We don’t typically opine on individual securities outside of their impact on a specific market segment or the market in general, but recently Apple (AAPL) hit a valuation milestone no other U.S. company had ever achieved. On August 1st, Apple became the first U.S. company to eclipse a market capitalization (stock price multiplied by the number of outstanding shares) of $1 trillion!

Put simply, we are wired to observe and recognize milestones. They are easy to measure, compare and remember (most of the time). In fact, some of them, such as the first manned landing on the moon, invoke an emotional sense of pride in who we are and the values we represent. While others, such as a wedding anniversary (you better remember), have a more personal meaning. To be clear, Apple’s capitalization feat is not comparable to either of these milestones. While the $1 trillion valuation is largely based on the collective value investors place on Apple’s future earnings, the recycled coverage by media outlets is fascinating. Consider this list of previous market capitalization levels, that while interesting, are often repeated when covering a new milestone:

• First U.S. company to reach $1 billion – U.S. Steel (1901)
• First U.S. company to reach $100 billion – GE (1995)
• First U.S. company to reach $500 billion – Microsoft (1999) – Apple was the 6th in 2012
• First U.S. company to reach $1 trillion – Apple (2018)

Although Google (a measly $870 billion market capitalization?) is a less than effective search tool for tracking media coverage as far back as 1901, the media coverage for the $500 billion and $1 trillion milestone are strikingly similar. The space requirements of currency storage (stacked or end-to-end) are a given to create a mental picture of the event’s size in the physical world. However, some of the less obvious comparisons are also strangely repeated for both milestones. To summarize the similarities in media coverage, $1 trillion would buy you the inflation adjusted value of many of the same things as Apple’s previous $500 billion milestone would have:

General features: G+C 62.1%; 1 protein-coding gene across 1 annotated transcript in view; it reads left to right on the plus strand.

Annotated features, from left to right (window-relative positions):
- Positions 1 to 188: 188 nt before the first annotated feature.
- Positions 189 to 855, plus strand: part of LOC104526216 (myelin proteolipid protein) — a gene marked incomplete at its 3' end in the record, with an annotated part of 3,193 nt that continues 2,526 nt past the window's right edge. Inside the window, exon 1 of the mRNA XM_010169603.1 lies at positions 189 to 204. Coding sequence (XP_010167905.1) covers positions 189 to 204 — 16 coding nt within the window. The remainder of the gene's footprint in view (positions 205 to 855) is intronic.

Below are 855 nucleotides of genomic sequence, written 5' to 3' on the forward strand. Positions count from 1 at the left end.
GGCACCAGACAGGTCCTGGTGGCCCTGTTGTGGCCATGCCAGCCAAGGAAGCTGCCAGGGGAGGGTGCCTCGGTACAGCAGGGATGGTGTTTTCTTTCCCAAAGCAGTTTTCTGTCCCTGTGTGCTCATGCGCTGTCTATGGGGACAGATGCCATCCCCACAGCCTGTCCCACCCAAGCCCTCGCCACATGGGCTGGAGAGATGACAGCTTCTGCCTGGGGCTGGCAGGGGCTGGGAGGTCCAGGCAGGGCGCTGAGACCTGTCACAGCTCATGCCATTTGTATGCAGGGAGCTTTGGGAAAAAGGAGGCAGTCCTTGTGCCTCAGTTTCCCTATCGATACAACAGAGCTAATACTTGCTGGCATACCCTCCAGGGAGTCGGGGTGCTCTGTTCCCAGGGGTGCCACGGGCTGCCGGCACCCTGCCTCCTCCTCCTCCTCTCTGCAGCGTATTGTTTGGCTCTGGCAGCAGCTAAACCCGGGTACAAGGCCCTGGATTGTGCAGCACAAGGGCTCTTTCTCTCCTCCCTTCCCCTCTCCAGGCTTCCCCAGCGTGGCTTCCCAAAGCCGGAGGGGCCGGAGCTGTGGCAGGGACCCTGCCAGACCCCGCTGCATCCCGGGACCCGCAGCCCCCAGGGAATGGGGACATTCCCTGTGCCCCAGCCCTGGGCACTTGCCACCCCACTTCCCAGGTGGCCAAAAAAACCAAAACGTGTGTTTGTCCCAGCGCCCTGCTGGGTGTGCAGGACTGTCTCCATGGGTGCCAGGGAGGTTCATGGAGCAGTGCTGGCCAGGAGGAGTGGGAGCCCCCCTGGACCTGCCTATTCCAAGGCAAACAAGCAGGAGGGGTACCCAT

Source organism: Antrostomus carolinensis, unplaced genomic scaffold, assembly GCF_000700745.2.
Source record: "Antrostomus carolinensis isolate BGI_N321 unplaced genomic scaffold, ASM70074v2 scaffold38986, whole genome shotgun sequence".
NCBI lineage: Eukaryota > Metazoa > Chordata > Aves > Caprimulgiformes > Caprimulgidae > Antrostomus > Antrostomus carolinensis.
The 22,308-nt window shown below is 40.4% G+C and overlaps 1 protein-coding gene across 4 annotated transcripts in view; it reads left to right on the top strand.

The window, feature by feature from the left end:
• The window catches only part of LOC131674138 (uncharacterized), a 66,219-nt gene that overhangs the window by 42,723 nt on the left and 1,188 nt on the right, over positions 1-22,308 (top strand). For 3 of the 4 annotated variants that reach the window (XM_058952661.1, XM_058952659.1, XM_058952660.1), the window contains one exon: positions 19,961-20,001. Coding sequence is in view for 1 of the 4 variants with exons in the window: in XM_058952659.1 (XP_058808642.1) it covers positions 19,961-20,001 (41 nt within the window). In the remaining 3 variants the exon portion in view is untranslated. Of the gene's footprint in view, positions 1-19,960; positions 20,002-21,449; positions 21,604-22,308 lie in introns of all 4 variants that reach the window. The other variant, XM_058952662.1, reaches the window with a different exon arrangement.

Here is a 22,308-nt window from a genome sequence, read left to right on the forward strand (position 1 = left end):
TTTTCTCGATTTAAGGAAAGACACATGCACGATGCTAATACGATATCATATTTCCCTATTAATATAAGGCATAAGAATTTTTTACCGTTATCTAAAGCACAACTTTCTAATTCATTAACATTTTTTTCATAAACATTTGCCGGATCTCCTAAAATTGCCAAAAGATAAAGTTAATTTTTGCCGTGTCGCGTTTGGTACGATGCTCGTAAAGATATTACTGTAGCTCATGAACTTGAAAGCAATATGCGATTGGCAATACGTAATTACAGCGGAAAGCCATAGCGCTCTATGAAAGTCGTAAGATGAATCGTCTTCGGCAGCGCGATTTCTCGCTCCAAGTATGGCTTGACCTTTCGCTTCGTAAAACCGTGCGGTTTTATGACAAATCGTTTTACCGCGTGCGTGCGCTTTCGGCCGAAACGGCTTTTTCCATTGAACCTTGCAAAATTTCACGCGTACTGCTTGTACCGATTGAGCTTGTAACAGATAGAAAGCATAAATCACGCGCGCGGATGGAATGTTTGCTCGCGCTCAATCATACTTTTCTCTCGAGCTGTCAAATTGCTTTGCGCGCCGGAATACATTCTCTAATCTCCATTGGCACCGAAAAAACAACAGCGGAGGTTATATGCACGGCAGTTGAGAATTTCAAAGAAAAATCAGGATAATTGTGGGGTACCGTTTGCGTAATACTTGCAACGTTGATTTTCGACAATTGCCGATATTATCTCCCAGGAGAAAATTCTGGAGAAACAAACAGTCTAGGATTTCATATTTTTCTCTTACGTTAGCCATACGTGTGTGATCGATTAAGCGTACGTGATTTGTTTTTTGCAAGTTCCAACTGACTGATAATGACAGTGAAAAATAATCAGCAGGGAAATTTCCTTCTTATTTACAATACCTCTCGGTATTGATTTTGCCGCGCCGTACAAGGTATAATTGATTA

• the nearly 50,000 miles of U.S. Interstate Highway System;
• the entire National Football League;
• the top 50 valued sports teams in the world; or
• every home in several major metropolitan areas.

We even came up with one of our own that actually points in the opposite direction, namely, – you could have purchased slightly more iPhones in 2012 with only $500 billion.

• $500 billion / $399 in 2012 = approximately 1.25 billion iPhones
• $1 trillion / $999 in 2018 = approximately 1 billion iPhones

While any company’s ability to innovate, adapt, and evolve to meet marketplace needs is ultimately one of the primary drivers of its long-term valuation potential, arbitrary milestones are just more fun to talk about. So, although Apple has received an excessive amount of media sound-bites for reaching a nice, round $1 trillion, does it have a deeper or actionable meaning? Not to be anticlimactic, but outside of an interesting piece of historical market trivia, probably not too much.

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